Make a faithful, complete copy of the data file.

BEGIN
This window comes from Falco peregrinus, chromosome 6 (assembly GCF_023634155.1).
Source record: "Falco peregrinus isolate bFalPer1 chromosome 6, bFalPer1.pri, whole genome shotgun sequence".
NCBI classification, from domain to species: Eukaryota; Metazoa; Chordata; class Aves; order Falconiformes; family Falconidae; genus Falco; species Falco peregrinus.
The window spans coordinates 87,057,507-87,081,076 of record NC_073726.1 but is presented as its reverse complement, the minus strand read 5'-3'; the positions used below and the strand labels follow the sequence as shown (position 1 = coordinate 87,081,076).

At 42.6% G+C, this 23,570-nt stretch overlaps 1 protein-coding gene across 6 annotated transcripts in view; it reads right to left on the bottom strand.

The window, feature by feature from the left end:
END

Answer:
This window comes from Falco peregrinus, chromosome 6 (assembly GCF_023634155.1).
Source record: "Falco peregrinus isolate bFalPer1 chromosome 6, bFalPer1.pri, whole genome shotgun sequence".
NCBI classification, from domain to species: Eukaryota; Metazoa; Chordata; class Aves; order Falconiformes; family Falconidae; genus Falco; species Falco peregrinus.
The window spans coordinates 87,057,507-87,081,076 of record NC_073726.1 but is presented as its reverse complement, the minus strand read 5'-3'; the positions used below and the strand labels follow the sequence as shown (position 1 = coordinate 87,081,076).

At 42.6% G+C, this 23,570-nt stretch overlaps 1 protein-coding gene across 6 annotated transcripts in view; it reads right to left on the bottom strand.

The window, feature by feature from the left end: